To help guard against such corruption, Consumer Labs independently investigates the quality and effects of both medicinal and natural remedies. Their results are published on their website for all the world to see, and fibromyalgia patients such as Christine have greatly benefited from their findings, “I could have saved myself a lot of money over the years if I’d joined Consumer Labs sooner” (Lynch). As she notes, there is a small fee to enjoy the full website (between $2.88 and $3.50 a month depending on the subscription plan), but it has been worth the money it has saved her from ineffective treatments.
Known natural treatments to alleviate the symptoms with few or no side effects are yoga, massage therapy, acupuncture, good balanced diet (well-rounded and with limited or no caffeine, aspartame, or gluten), and essential oils. While sometimes these methods aren't enough, they can reduce some of the pain that the patient may be feeling.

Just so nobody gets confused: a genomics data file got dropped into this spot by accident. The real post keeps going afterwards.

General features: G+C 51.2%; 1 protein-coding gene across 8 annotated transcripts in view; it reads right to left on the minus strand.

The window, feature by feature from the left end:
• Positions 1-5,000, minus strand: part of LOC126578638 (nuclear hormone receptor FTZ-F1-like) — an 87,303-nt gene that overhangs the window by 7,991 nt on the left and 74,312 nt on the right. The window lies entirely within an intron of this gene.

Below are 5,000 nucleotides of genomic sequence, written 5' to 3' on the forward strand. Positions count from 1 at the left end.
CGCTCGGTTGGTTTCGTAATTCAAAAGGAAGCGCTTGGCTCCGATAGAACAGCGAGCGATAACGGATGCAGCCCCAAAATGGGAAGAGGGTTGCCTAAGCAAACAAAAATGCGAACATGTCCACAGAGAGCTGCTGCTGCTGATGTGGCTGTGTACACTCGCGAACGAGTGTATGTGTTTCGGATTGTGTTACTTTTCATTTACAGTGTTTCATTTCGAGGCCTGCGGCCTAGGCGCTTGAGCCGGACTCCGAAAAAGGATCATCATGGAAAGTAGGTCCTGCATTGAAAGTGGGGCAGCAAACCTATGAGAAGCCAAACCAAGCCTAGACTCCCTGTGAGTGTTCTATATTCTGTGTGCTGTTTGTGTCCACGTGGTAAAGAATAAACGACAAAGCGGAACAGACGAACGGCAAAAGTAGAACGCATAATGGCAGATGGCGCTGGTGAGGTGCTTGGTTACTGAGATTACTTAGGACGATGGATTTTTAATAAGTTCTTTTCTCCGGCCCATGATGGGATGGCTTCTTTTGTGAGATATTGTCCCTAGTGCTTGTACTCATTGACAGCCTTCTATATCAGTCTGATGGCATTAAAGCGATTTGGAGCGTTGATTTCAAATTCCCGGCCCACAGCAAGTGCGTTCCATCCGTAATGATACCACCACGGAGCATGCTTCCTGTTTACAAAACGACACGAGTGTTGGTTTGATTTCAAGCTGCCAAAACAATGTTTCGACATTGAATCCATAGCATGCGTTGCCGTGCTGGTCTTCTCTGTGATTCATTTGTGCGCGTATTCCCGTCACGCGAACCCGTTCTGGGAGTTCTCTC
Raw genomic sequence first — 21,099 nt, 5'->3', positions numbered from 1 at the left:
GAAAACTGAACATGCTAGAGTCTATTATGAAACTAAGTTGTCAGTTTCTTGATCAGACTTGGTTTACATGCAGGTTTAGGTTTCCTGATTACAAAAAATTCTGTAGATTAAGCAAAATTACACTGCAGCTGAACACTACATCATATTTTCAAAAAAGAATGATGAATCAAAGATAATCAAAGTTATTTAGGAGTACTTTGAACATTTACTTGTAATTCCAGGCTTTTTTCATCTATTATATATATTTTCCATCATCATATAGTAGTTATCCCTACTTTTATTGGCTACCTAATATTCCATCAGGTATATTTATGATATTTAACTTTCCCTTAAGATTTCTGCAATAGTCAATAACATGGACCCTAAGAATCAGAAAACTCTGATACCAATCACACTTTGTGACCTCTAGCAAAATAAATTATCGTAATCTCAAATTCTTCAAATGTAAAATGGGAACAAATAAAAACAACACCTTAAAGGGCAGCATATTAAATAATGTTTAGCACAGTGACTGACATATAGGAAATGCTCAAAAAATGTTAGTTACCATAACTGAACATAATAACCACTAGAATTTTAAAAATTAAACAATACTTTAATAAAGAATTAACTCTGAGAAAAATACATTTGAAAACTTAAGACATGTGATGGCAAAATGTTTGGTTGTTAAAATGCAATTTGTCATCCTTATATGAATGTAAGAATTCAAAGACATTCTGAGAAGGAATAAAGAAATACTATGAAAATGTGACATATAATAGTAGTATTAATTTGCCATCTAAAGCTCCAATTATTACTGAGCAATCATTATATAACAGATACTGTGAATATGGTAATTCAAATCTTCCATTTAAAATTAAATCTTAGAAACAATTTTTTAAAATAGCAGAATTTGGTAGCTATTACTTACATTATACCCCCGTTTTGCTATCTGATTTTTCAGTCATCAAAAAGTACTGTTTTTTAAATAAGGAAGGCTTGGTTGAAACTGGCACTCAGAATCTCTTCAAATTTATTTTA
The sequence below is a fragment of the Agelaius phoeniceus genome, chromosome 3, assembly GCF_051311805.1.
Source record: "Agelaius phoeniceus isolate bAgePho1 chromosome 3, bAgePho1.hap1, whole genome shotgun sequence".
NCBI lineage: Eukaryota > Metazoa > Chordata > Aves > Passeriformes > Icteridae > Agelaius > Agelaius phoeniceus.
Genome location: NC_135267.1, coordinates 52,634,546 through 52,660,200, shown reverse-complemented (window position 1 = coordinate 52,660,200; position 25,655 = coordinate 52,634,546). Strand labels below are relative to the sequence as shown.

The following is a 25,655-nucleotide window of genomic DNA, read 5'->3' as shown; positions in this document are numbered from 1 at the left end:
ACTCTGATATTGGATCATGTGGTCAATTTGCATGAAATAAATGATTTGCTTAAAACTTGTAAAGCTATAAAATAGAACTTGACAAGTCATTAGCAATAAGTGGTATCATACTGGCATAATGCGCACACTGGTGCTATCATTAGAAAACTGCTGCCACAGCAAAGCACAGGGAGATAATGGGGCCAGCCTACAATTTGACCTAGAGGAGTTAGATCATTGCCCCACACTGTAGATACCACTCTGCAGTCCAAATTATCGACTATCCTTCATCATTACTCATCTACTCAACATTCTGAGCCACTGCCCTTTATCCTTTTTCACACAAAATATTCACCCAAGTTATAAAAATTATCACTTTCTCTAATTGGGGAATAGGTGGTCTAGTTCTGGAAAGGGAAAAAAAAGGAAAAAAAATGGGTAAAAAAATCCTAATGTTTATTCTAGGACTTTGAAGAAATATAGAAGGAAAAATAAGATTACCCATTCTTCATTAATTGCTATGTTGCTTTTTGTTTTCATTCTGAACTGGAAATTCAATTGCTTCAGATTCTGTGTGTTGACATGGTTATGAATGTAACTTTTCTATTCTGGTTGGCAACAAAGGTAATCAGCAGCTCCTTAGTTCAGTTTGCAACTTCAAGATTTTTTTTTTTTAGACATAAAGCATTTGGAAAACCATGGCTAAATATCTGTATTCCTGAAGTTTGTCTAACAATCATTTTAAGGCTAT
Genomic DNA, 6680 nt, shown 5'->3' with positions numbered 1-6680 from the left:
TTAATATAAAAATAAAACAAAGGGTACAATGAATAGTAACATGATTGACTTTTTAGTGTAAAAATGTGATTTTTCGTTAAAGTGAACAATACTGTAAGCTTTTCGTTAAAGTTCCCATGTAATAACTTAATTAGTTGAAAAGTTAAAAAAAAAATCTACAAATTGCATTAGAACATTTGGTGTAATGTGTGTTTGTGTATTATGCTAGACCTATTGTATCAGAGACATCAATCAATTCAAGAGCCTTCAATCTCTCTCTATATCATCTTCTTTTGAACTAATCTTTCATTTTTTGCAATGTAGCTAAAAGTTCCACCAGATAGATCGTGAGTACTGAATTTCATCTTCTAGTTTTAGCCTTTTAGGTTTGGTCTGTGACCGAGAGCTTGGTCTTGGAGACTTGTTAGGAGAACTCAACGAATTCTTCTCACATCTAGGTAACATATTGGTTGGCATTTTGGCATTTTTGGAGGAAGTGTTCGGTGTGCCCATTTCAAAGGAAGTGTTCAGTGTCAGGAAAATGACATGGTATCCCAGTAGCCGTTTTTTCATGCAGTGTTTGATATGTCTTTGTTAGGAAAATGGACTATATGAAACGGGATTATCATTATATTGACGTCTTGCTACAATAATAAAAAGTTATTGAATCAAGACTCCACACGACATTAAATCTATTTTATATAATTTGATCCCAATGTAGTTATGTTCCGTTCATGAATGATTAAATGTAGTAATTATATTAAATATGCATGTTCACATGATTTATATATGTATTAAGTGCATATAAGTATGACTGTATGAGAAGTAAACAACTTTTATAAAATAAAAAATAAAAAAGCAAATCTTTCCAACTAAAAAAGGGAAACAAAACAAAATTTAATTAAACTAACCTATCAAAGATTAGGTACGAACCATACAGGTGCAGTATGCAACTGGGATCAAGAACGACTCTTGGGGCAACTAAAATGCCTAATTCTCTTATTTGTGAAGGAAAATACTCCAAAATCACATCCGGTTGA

Consumer Labs: https://www.consumerlab.com/index.asp
FDA Medication Guide on LYRICA: https://www.fda.gov/downloads/Drugs/DrugSafety/UCM152825.pdf
FDA Data on Neurontin (gabapentin): https://www.accessdata.fda.gov/drugsatfda_docs/label/2011/020235s036,020882s022,021129s022lbl.pdf
Fleming, Kevin C. “Fibromyalgia Treatment: Is Neurontin Effective?” Mayo Clinic, Mayo Foundation for Medical Education and Research, 16 Aug. 2017, www.mayoclinic.org/diseases-conditions/fibromyalgia/expert-answers/fibromyalgia-treatment/faq-20058273.
Dix, Robin. “Fibromyalgia, Essential Oils, and You.” Fibromyalgia News Today, 21 Sept. 2016, www.fibromyalgianewstoday.com/blog/2016/09/20/fibromyalgia-and-essential-oils/.
Lynch, Christine. “Making the Case for Creating a Fibromyalgia Medicines List.” Fibromyalgia News Today, 5 Oct. 2017, www.fibromyalgianewstoday.com/2017/10/04/fibromyalgia-making-case-for-creating-medicines-list/.